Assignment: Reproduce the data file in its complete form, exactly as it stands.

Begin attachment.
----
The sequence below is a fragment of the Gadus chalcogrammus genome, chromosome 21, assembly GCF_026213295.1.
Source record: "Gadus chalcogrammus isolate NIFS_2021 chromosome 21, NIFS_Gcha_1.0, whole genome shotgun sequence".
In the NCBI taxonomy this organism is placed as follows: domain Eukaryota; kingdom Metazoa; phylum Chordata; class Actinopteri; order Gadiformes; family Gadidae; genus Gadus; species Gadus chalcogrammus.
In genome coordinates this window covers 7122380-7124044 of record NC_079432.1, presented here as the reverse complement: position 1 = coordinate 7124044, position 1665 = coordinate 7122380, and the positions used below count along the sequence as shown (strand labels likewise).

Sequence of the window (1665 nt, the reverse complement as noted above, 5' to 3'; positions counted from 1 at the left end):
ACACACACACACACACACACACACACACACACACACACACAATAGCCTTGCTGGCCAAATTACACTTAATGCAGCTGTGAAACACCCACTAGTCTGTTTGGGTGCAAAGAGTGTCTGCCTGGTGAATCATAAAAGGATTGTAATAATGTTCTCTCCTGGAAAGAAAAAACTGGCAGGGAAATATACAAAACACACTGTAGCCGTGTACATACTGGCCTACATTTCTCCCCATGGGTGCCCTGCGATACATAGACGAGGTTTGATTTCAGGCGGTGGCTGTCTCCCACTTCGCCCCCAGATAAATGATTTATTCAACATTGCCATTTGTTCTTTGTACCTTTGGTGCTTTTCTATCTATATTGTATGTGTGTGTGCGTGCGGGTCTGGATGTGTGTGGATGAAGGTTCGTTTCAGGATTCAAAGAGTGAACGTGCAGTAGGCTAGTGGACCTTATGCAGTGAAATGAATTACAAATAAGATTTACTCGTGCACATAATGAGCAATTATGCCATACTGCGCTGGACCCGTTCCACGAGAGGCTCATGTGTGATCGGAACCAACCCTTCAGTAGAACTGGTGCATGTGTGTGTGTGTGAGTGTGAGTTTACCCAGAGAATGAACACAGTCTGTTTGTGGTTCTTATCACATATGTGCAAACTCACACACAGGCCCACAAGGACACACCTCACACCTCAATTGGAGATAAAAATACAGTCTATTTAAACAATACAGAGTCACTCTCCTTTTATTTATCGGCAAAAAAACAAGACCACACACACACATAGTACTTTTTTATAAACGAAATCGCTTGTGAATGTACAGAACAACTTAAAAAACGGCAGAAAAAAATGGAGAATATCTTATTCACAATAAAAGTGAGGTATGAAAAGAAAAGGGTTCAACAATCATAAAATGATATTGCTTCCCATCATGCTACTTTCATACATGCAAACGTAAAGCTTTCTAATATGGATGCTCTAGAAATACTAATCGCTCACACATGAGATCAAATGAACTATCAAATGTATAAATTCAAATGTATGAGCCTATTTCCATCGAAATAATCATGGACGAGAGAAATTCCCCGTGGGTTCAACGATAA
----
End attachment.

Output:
The sequence below is a fragment of the Gadus chalcogrammus genome, chromosome 21, assembly GCF_026213295.1.
Source record: "Gadus chalcogrammus isolate NIFS_2021 chromosome 21, NIFS_Gcha_1.0, whole genome shotgun sequence".
In the NCBI taxonomy this organism is placed as follows: domain Eukaryota; kingdom Metazoa; phylum Chordata; class Actinopteri; order Gadiformes; family Gadidae; genus Gadus; species Gadus chalcogrammus.
In genome coordinates this window covers 7122380-7124044 of record NC_079432.1, presented here as the reverse complement: position 1 = coordinate 7124044, position 1665 = coordinate 7122380, and the positions used below count along the sequence as shown (strand labels likewise).

Sequence of the window (1665 nt, the reverse complement as noted above, 5' to 3'; positions counted from 1 at the left end):
ACACACACACACACACACACACACACACACACACACACACAATAGCCTTGCTGGCCAAATTACACTTAATGCAGCTGTGAAACACCCACTAGTCTGTTTGGGTGCAAAGAGTGTCTGCCTGGTGAATCATAAAAGGATTGTAATAATGTTCTCTCCTGGAAAGAAAAAACTGGCAGGGAAATATACAAAACACACTGTAGCCGTGTACATACTGGCCTACATTTCTCCCCATGGGTGCCCTGCGATACATAGACGAGGTTTGATTTCAGGCGGTGGCTGTCTCCCACTTCGCCCCCAGATAAATGATTTATTCAACATTGCCATTTGTTCTTTGTACCTTTGGTGCTTTTCTATCTATATTGTATGTGTGTGTGCGTGCGGGTCTGGATGTGTGTGGATGAAGGTTCGTTTCAGGATTCAAAGAGTGAACGTGCAGTAGGCTAGTGGACCTTATGCAGTGAAATGAATTACAAATAAGATTTACTCGTGCACATAATGAGCAATTATGCCATACTGCGCTGGACCCGTTCCACGAGAGGCTCATGTGTGATCGGAACCAACCCTTCAGTAGAACTGGTGCATGTGTGTGTGTGTGAGTGTGAGTTTACCCAGAGAATGAACACAGTCTGTTTGTGGTTCTTATCACATATGTGCAAACTCACACACAGGCCCACAAGGACACACCTCACACCTCAATTGGAGATAAAAATACAGTCTATTTAAACAATACAGAGTCACTCTCCTTTTATTTATCGGCAAAAAAACAAGACCACACACACACATAGTACTTTTTTATAAACGAAATCGCTTGTGAATGTACAGAACAACTTAAAAAACGGCAGAAAAAAATGGAGAATATCTTATTCACAATAAAAGTGAGGTATGAAAAGAAAAGGGTTCAACAATCATAAAATGATATTGCTTCCCATCATGCTACTTTCATACATGCAAACGTAAAGCTTTCTAATATGGATGCTCTAGAAATACTAATCGCTCACACATGAGATCAAATGAACTATCAAATGTATAAATTCAAATGTATGAGCCTATTTCCATCGAAATAATCATGGACGAGAGAAATTCCCCGTGGGTTCAACGATAA